So what do men want in their women? Turns out to be… confidence, intelligence, spontaneity, playfulness, sensuality, honesty, independence, supportiveness. And, here’s something I find interesting – “moderate neuroticism” – which is to say that they accept women are neurotic, they just want it tempered. I wonder if how much neurosis they’ll accept is correlated to how much sex they get? And, according to Ask Men’s #9, wearing red lingerie?

Interestingly enough, in a recent Mad Men episode in which Don was playing his own version of 50 Shades of Grey (or was it more akin to the Story of O?), he had a package delivered to his love slave. Can you guess what it was? Comment below and retweet to win a prize of… in this case only my gratitude. And here’s another observation, if advertisers were on the ball, or maybe just on the web, sales of red dresses would have skyrocketed. Yes, I answered the question.

#8 on Ask Men’s list is waist to hip ratio. Is it any wonder that Christine Hendricks is a hit?
#7 – large eyes and a balanced mouth. I’ll keep that in mind when it comes to casting.
#6 – a hot body. Even in Orphan Black, a BBC America, drama/thriller, the protagonist gets to strip and show off her hot bod on more than one occasion.
#5 – from a U.K. survey - men may find women who are extroverted, agreeable and highly empathic more appealing than women who exhibit these traits to a lesser degree. This definitely applies to Alicia Florick in The Good Wife; Carrie Bradshaw in Sex & The City; and even, to some degree, Sarah Manning in Orphan Black. These same characters also exhibit #3 on the list… self-sacrificing.

And what’s number one on our Ask Men list? Facial attractiveness. Well, we all know that we don’t have “ugly” protagonists, at least not in Hollywood.

So, even after this analysis of human characteristics, such as kindness and empathy, what all our protagonists share are good looks, hot bods and active sex lives. Mmmm.... I wonder what TV has learned from the porn industry?


Ask Men:

Yahoo Lifestyle UK:

Decoding Women:

Men’s Health:

New York Times:

Ask Men:

Sunday, June 16, 2013

How Hard Can It Be?

... to come up with three questions? Not hard at all... one would think! But...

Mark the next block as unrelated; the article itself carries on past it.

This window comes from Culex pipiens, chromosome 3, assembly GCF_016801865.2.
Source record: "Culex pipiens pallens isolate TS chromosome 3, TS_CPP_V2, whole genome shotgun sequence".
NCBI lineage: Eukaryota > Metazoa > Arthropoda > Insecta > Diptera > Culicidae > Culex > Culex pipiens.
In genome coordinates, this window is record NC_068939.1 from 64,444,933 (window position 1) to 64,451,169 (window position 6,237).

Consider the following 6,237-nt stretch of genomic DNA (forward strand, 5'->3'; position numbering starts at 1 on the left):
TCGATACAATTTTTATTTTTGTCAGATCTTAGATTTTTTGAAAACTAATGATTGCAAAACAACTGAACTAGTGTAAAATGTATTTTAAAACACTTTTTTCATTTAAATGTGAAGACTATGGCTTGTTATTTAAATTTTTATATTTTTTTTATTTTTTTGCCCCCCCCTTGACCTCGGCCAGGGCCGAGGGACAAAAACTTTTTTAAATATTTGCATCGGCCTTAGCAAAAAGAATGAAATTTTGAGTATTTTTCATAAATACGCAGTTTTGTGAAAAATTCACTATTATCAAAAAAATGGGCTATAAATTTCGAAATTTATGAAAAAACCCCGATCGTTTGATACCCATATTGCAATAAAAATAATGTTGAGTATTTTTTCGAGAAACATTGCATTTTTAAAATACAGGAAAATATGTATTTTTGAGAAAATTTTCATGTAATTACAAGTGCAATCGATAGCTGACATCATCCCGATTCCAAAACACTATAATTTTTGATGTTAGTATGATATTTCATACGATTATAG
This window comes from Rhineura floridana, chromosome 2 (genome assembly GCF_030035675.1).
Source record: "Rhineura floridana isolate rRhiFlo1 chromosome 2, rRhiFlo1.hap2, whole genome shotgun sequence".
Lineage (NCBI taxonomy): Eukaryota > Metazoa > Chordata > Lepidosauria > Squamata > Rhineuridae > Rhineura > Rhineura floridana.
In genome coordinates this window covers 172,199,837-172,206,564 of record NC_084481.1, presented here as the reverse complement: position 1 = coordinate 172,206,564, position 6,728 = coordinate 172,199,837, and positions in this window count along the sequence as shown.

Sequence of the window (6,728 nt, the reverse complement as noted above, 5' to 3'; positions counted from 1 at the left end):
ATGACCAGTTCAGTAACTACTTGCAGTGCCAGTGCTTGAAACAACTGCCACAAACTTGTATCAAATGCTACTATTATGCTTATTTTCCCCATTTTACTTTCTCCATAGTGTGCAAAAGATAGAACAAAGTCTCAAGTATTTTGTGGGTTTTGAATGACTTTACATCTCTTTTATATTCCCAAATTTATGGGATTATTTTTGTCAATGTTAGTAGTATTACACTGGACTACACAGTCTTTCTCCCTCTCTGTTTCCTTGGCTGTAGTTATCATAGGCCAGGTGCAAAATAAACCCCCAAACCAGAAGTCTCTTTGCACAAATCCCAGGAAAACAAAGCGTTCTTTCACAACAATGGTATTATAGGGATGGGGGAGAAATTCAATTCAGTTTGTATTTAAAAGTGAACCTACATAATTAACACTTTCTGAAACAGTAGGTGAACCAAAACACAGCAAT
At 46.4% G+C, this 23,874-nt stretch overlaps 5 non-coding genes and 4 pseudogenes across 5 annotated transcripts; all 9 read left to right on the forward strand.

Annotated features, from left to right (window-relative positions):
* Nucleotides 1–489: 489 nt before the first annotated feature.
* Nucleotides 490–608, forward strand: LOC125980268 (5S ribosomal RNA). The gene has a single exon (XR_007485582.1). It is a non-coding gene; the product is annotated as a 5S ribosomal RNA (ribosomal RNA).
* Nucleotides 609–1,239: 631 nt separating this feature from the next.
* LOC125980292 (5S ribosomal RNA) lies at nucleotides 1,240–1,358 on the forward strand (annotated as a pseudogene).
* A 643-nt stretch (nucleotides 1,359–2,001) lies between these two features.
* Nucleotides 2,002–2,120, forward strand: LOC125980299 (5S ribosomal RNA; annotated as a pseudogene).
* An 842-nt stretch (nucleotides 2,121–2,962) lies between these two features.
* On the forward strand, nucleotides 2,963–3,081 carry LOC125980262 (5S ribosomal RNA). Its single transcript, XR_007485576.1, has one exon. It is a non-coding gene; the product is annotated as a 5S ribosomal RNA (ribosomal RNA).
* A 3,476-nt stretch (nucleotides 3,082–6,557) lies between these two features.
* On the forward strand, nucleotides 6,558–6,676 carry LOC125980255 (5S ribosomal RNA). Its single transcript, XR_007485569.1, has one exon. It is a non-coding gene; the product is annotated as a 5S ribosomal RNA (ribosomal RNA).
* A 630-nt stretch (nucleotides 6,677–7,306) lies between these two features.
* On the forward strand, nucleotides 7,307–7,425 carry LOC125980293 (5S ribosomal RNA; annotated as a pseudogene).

What goes into a groundbreaking TV show? I sort of know the answer... writing material that is "groundbreaking," as in covers content that hasn't been touched before, such as... dealing weed in the suburbs, living and fucking in L.A., polygamy, producing and selling meth...

Behind these stories are memorable characters with ~ and I think this is what motivates me most to watch them ~ uber cool dialogue.

To hear Marty Kaan (played by Don Cheadle) ask of his ex-wife, "which of these cunties are you fucking?" is laugh-out-loud shocking, especially when it's shouted out in a professional setting. To hear him tell his employees that the client's wife wants his black cock (and prove to be right) is OMG did he really just say that?

So, this stream of consciousness is proving useful... the CRACK factor of House of Lies lies in its shock value and making you feel uncomfortable. For those not familiar, Marty Kaan leads a posse, aka pod, of three employees who keep a "score" score, which is to say they've created a game that awards points for getting laid. One of the characters is hapless, socially-inept Doug Guggenheim, a Harvard grad who's a numbers genius. As the others tease him mercilessly, we squirm, embarrassed for the guy while, at the same time, laughing at the joke. I introduced this show to one of my dearest friends this week. I was happy to watch it with her... for my third time. I lost count of how many times she smacked me (gently) with each WTF as we watched one show after another... after another... and another.

So, maybe, one of my questions is "What's the crack factor?" and how do I crack it?

And so that it's clear to my readers when I say crack, I don't mean the Irish version of craic (although I definitely want that in everything I write). I do mean the highly-addictive drug that makes people want more.

Speaking of more... to be continued.

Friday, June 14, 2013

Brilliant Beginnings ~ Part Two

A dapper Don Draper sits alone jotting on a napkin in a stylish, crowded bar. He asks the Black waiter if he has a light for his cigarette. The waiter strikes a match, to which Don comments, “Old Gold man, huh? Lucky Strike here,” indicating his own brand of smoke. A Caucasian boss intercedes, assuming that the Black waiter, “Sam” (not Thomas, Paul or Peter, but SAMbo) is being a bother, calling him "chatty" in an accusatory way. As an audience, we sympathize with Sam, as does Don, because deferential Sam has yet to utter a word. The head honcho leaves to fetch Don another “old fashioned.”